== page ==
Arline Bronzaft served on a committee that helped shape today's subway map. (Photo by Dave Sanders)
It was a dash of Italian style for gritty New York, with the 1972 subway map being so fashionable, that it became the pattern for designer dresses.
But a tourist map, it was not.
“It was a beautiful and attractive map. But it didn’t tell you anything about New York,” said Peter Lloyd, a British author writing the first chronicle of the city subway map.
Today’s map—along with the entire color scheme of the train lines—was born out of a revolt from the 1972 diagram. Italian designer Massimo Vignelli fashioned that map to bring a dash of style to the subway, and eliminate the clutter and confusion of the previous map.
“I think it’s an absolute masterpiece. It made things as clear as possible,” said Yoshiki Waterhouse, a designer who worked with Vignelli.
But the map included no geographic symbols, and New Yorkers didn’t take to its representation of Central Park as a square. In a small survey, less than half of the subjects could use it to plot direct train routes.
“It was the 1970s. People were fearful of going on the subways,” said Arline Bronzaft, a psychologist who tested the map on riders. “We wanted people to use the map to see the sights of New York.”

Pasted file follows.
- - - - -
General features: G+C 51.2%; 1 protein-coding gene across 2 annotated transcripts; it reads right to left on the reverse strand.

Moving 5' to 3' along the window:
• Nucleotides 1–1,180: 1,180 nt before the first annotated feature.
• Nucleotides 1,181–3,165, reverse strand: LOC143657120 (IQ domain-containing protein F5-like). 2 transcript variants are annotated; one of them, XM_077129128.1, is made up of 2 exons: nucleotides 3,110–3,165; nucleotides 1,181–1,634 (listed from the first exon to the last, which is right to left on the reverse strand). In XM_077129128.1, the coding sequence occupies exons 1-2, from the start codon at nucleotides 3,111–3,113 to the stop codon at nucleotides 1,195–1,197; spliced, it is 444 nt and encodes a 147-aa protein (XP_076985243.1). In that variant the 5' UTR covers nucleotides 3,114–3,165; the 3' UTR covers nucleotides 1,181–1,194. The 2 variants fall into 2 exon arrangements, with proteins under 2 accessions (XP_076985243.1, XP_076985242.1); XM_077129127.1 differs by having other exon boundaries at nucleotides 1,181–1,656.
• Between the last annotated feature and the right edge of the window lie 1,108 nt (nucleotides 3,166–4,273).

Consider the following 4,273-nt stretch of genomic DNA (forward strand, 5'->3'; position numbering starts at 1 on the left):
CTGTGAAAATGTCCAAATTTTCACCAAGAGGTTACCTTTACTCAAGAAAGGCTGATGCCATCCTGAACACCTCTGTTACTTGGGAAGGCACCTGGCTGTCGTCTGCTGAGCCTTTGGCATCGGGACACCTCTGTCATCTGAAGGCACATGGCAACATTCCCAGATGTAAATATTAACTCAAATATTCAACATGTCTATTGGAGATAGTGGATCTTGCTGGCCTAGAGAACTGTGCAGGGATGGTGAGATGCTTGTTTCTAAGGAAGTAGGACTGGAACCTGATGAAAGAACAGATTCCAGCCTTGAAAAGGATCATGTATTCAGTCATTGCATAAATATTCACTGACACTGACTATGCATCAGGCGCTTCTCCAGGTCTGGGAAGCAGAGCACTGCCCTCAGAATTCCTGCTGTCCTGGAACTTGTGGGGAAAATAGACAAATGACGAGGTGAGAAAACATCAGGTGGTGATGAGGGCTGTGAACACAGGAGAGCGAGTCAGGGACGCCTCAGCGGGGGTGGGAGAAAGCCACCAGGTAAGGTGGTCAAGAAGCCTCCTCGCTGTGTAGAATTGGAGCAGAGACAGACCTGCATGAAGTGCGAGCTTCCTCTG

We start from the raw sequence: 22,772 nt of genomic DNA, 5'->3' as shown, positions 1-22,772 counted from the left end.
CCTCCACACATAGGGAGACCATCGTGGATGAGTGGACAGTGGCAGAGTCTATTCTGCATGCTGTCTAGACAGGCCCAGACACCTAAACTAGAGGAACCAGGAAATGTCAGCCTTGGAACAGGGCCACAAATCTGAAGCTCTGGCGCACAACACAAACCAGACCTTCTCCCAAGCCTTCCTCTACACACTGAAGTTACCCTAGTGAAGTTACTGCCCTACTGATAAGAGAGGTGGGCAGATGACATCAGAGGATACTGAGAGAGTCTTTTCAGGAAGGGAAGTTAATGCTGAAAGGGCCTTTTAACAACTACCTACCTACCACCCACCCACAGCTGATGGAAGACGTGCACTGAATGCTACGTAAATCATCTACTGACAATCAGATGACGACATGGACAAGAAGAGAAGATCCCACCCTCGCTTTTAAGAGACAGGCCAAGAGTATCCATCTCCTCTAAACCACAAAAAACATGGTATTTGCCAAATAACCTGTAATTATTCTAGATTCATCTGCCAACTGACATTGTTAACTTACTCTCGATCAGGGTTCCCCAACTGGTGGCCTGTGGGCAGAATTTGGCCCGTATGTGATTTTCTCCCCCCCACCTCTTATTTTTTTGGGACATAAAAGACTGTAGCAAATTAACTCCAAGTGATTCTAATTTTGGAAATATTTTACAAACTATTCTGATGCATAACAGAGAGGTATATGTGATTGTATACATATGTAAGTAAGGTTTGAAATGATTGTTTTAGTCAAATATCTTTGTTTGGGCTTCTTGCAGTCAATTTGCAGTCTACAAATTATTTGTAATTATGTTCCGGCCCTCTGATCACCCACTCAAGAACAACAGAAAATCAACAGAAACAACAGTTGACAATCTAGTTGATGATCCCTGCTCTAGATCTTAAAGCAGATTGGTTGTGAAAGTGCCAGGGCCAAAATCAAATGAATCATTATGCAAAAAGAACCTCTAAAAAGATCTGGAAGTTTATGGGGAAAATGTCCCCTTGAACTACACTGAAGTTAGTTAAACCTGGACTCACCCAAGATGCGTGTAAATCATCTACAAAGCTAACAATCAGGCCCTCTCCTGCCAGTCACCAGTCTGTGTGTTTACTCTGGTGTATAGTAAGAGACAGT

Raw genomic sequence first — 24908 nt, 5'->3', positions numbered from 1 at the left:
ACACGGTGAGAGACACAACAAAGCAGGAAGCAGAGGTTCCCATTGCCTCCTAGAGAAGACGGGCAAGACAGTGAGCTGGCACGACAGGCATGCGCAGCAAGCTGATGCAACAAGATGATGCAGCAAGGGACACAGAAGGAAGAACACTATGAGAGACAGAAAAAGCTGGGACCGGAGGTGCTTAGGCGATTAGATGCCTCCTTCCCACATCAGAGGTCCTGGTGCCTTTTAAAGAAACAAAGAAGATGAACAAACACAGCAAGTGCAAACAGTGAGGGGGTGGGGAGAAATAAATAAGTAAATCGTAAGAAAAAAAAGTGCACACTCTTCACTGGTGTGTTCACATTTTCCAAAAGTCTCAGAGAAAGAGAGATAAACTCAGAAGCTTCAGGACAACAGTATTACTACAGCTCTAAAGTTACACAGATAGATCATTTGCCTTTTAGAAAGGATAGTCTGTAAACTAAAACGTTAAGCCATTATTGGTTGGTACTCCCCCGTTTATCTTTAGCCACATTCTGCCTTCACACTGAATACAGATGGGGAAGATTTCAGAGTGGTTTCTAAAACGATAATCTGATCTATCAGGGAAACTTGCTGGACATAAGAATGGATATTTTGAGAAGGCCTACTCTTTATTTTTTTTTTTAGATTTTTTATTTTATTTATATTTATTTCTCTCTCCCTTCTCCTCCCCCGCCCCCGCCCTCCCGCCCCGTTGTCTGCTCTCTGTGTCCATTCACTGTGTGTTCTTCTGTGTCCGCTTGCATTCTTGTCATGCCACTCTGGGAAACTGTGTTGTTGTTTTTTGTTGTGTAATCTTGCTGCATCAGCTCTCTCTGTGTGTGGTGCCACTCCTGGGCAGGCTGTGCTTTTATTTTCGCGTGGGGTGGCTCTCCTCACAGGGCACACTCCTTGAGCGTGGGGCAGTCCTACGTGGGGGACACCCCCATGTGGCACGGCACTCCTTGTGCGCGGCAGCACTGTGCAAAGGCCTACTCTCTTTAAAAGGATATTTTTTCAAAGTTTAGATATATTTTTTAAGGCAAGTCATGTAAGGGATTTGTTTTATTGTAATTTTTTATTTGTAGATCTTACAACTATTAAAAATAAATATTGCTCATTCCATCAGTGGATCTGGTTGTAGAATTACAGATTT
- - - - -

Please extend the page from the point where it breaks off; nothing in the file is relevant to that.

In 1976, a committee began overhauling the map, with parks, museums and blue water added for the first time. The lines were grouped into 11 colors, which the MTA had considered doing for decades but shelved because of costs. Staten Island was included, and mapmakers had to squish the boroughs to cram them onto the page.
“If it fit, we put it in,” said Michael Hertz, a New York designer whose firm made the new map.
In an unprecedented twist, the public was invited to comment on the map, with 3,000 riders submitting responses. A second version of the design was a hit, and the public snapped up 5,000 copies in an hour when the MTA unveiled it at Grand Central Terminal in 1979.
“Not all the news about the New York subways is bad,” the New York Times wrote. “(The MTA) produced a readable subway map.”
The MTA forked over $1 million to install new color-coded signs throughout the system to match the map, Lloyd said. The map celebrated its 30th birthday last year, with very few additions made since.
“It’s an absolute work of art and very clear,” Lloyd said.
- A test version of the new map had all the lines in red, which the public loathed
- Individual train lines were originally on the back instead of the regional rail lines
- Early editions of the map could be folded just to display Manhattan
- Designers chose primary colors for the lines based on some of the tones used in the Vignelli map